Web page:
Publication Date


Document Type


Committee Members

Allen Burton (Other), Charles Ciampaglio (Committee Co-chair), David Dominic (Committee Co-chair), Ernest Hauser (Committee Member), Joseph F. Thomas, Jr. (Other)

Degree Name

Master of Science (MS)


A carbonate build-up exposed in the Intracoastal Waterway in Horry County, South Carolina is estimated to be Pleistocene to Pliocene in age. The carbonate build-up discontinuously spans approximately 12 kilometers of the waterway. Prominent formations in the area consist of the Waccamaw and the Canepatch Formation. A distinct sand layer is present laterally between the build-up and the excavated waterway bank, which consists primarily of well preserved fossil molluscs and echinoderms.

Field observations show that the carbonate build-up is bluish-gray in color and composed of shell fragments, predominantly mollusc, in a mud matrix. Thin sections analyzed, using a petrographic microscope, revealed sparry calcite, calcite fibers and dolomite. The origin of cementation of the build-up is determined to be from seawater/freshwater mixing as well as meteoric diagenesis. The fossil analysis of the thin-sections exposed fossils other than mollusc, such as echinoderms, pelecypods, foraminifera and bryozoans. Many of the fossils show evidence of micritic envelopes as well as micritic filled grains.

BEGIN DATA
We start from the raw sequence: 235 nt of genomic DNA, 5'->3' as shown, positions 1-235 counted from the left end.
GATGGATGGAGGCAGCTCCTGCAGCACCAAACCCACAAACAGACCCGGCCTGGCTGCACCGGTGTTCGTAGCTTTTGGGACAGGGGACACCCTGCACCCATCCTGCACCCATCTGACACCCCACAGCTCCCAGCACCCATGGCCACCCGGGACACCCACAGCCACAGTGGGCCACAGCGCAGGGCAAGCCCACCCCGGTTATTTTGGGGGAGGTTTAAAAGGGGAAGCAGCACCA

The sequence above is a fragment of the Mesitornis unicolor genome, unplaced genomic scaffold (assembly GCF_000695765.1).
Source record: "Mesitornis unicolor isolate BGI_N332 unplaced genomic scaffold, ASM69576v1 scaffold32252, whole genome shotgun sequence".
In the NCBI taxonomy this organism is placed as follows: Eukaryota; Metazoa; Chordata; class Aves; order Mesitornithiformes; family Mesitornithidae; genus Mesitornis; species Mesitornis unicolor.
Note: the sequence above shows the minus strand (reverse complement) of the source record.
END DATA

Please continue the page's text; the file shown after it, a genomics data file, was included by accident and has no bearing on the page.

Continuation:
The Ca/Mg ratio, using atomic absorption, ranged from 17:1 to 28:1. This ratio can is similar to other recent fine calcareous sand and silt. Also this range is an indication of a slightly dolomitic limestone composition. Isotopic data was collected to provide corroboration of the depositional environment inferred by the Mg/Ca ratio and thin-section analysis. The oxygen values are used to infer the temperature and salinity during the time of deposition. A paleo-temperature range of 13.5°C to 14.5°C with a paleo-salinity of 35‰ was determined from the oxygen isotope data indicating a cool to temperate depositional environment.

The weight percentage of carbonate grains versus siliciclastic grains was also used to aid in determining the paleoenvironment. A percentage of approximately 53-65% carbonate grains were determined by dissolving a sample of the carbonate build-up in 8 M nitric acid. A general trend of decreasing carbonate content can be seen in the samples collected further south down the waterway. The siliciclastic sediment was added by mixing with sand from longshore currents as well as from river sediment entering near the sample site.

The carbonate build-up underwent diagenesis hardening the build-up thus resulting in a coquina. The coquina present here may correlate with the Anastasia Formation in Florida, the Neuse Formation in North Carolina or the Socastee Formation in South Carolina.

Page Count


Department or Program

Department of Earth and Environmental Sciences

Year Degree Awarded